Vote counting for the second phase polls will begin once all the ballot boxes are in and an agreement is reached with the contesting parties.
Vote counting for the first phase elections has already started in all 32 districts. The EC expects to issue the poll results for the First-Past-The-Post system within four days of starting the count, and the results of the Proportional Representation category within a week.
Man of Elections
Holding three sets of elections within a period of 10 months was a herculean task. When the date of local polls was announced by the Pushpa Kamal Dahal-led government in the last week of February, many were skeptical the polls would take place within 10 months
Uncertainty over poll prospects was rife as the parties were sharply polarized over the constitution. The parties were engaged in a blame game and the Madhes-centric parties were threatening a poll boycott if the constitution was not amended first. On the other hand, the main opposition UML was mounting pressure on the government to conduct the polls without delay.
Basic infrastructure for conducting the polls--electoral laws and administrative arrangements--were not yet cleared. Poll logistics needed to be purchased form aboard. The government was shaky because the parties had a deal to take turns heading it. Fear was rife that the ruling parties could form or topple the government.
Amid uncertainties over the polls, the Dahal government on February 20 announced May 14 as the date for local polls across the country. While preparations were underway for local polls taking place after a gap of two decades, the government announced polls in Provinces 3, 4 and 6 in a first phase, and in Provinces 1, 2, 5 and 7 in the second phase. The government’s flip-flops on poll dates put the election body in a fix and many questioned whether all three sets of polls would be conducted within the narrow constitutional deadline of January 21 2018.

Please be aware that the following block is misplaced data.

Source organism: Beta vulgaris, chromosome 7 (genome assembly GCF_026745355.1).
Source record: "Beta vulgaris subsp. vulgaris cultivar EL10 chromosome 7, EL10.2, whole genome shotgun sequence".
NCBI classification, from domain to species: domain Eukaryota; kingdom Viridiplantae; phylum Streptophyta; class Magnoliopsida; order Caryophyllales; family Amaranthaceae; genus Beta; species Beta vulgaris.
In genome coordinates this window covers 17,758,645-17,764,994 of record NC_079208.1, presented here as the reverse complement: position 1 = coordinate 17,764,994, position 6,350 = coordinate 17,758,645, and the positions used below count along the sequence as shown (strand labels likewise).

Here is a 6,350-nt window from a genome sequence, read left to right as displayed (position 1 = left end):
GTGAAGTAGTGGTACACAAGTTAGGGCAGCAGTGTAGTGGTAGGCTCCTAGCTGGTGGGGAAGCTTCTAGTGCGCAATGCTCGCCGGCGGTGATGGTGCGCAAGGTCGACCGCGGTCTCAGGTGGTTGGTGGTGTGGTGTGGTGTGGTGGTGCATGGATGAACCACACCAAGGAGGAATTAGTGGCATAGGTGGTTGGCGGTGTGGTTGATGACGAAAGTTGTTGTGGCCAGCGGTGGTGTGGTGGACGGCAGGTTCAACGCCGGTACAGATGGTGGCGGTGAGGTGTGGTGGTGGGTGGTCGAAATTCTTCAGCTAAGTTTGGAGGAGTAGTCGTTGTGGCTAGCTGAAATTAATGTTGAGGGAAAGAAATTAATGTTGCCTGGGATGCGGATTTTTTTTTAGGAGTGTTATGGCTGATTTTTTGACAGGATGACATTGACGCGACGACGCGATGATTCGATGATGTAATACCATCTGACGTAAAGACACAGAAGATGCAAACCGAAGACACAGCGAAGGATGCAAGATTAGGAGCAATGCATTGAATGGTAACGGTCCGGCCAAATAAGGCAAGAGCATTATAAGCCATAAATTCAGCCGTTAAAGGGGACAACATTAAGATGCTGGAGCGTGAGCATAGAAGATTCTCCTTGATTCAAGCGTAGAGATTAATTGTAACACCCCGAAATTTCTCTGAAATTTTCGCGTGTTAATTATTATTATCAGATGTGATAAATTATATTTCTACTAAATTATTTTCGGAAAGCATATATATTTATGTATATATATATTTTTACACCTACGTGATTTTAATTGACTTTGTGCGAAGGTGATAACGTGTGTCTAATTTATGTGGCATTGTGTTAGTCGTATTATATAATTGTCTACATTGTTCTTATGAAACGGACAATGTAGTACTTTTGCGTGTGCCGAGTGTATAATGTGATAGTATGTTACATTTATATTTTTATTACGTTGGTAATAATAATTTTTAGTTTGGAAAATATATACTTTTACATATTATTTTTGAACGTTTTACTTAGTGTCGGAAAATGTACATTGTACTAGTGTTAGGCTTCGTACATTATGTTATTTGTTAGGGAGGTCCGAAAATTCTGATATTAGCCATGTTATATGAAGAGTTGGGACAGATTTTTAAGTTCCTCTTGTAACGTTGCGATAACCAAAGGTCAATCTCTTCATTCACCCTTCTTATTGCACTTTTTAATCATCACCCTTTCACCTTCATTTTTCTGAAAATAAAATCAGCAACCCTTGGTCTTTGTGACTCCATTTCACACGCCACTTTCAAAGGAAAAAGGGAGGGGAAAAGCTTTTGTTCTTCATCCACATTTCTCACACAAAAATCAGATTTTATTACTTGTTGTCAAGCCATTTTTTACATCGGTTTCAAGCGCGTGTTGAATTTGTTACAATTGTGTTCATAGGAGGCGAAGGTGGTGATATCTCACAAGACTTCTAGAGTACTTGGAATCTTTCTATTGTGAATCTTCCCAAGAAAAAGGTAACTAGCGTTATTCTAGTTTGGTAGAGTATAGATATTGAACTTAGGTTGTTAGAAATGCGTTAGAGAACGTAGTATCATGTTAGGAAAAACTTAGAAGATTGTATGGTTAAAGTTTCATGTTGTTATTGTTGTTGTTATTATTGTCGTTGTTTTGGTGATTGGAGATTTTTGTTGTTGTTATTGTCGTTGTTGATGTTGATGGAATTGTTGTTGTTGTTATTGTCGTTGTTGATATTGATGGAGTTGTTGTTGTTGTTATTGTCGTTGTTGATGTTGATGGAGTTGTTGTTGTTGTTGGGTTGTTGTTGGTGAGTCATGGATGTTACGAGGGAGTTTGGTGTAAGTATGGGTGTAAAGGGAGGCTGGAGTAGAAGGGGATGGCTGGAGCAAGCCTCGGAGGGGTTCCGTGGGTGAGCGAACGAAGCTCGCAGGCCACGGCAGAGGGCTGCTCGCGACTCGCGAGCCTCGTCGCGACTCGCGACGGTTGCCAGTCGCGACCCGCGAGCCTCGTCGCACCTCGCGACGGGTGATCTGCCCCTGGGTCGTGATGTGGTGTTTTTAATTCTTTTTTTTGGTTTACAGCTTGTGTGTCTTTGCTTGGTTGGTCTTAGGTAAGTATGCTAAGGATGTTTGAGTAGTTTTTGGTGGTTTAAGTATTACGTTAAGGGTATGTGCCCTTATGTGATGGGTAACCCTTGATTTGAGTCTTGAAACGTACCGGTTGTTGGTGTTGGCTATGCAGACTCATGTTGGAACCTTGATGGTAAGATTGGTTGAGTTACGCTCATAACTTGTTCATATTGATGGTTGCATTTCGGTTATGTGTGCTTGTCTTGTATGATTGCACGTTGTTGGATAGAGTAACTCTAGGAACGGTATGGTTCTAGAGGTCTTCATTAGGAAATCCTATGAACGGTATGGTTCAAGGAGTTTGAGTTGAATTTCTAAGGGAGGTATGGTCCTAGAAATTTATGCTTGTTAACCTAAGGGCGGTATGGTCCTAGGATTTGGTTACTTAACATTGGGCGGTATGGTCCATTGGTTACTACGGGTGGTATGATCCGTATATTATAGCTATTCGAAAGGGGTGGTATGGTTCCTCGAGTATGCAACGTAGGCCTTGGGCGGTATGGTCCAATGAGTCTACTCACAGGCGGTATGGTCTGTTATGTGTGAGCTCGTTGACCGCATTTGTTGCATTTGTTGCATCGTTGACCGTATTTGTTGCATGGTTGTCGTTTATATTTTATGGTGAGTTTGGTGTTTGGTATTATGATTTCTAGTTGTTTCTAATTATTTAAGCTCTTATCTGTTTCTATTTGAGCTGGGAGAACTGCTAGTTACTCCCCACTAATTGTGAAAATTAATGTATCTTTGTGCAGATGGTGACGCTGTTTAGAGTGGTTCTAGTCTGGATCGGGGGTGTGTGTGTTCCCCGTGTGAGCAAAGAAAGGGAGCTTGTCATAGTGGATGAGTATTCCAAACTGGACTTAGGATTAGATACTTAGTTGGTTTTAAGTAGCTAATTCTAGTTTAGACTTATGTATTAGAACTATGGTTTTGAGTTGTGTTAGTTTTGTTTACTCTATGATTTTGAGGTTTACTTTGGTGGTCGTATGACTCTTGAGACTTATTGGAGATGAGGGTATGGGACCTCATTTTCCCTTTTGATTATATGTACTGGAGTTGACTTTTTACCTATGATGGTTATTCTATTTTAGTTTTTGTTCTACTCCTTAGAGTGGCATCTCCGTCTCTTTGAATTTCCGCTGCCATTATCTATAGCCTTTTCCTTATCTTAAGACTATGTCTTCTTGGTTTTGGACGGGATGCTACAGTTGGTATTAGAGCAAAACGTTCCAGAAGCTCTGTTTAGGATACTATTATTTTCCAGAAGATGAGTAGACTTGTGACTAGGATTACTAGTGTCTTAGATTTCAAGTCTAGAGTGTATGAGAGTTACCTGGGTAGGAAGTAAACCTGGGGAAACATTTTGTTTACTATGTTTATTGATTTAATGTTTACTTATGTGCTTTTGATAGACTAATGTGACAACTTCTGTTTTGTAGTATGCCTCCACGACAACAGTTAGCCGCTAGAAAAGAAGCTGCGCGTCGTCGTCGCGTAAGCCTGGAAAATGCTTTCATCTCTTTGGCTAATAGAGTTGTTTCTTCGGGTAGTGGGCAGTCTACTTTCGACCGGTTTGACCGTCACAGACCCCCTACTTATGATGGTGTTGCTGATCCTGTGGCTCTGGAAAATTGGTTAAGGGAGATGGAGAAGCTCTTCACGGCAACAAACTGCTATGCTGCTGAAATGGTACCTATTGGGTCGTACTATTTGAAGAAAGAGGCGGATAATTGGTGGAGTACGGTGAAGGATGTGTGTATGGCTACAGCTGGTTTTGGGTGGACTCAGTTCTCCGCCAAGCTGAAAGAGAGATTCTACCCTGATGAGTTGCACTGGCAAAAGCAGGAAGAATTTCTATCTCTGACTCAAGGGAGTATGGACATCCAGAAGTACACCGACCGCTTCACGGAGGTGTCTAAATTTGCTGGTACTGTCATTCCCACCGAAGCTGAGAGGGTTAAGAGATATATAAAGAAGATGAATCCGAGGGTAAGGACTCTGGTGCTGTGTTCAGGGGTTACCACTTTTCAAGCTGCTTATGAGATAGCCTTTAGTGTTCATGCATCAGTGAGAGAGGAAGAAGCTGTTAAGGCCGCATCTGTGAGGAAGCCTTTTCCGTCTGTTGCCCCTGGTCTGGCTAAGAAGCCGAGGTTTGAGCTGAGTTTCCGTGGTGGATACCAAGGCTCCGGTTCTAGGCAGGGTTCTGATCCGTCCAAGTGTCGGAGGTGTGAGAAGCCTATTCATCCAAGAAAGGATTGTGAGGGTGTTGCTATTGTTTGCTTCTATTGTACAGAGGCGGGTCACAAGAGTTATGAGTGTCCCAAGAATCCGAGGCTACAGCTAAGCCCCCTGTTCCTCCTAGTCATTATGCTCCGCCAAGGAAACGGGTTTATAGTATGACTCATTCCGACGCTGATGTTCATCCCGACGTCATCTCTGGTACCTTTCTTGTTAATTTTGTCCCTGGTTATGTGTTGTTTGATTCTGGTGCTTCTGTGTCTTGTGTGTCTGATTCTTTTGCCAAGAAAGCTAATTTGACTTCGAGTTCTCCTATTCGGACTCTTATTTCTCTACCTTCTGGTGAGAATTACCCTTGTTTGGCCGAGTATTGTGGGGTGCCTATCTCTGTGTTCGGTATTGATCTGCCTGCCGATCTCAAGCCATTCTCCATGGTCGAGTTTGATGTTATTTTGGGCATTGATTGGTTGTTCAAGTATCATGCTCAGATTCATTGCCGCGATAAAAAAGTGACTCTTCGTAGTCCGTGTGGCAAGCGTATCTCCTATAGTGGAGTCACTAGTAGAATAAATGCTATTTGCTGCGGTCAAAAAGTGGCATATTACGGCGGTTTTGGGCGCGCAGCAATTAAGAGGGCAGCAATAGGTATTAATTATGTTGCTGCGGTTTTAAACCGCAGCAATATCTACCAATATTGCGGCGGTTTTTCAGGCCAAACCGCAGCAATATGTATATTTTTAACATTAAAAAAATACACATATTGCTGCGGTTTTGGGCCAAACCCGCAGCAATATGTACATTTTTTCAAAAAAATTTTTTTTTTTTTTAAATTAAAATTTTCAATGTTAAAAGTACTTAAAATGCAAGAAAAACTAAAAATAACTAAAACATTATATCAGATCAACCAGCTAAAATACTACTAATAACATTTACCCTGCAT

The EC moved ahead in accordance with the government decision. The government delayed local elections yet again, citing reservations by the Madhes-based parties and set September 18 as the date for Province 2 elections.
Soon after holding the local polls successfully, the election body started work on parliamentary and provincial elections. Various factors like the weather and legal and administrative hurdles have posed serious challenges to the crucial polls. The election commissioners, and Chief Election Commissioner Ayodhee Prasad Yadav in particular, faced up to the challenges.
Yadav and the other election commissioners were criticized for various things. The invalid vote was the highest ever in Nepal’s election history. The election body has not yet released the integrated invalid vote percentage. Many questioned the neutrality of the election body when it decided to conduct re-elections in Chitwan Metropolitan City where ballots were torn up by representatives of the Maoist Center candidate.
The election commissioners’ decision to purchase luxury cars also raised questions over the integrity of the commissioners. They are likewise accused of misusing state funds for housing facilities and allowances. Despite these criticisms and shortcomings, the EC has handled the elections within the constitutionally mandated deadline.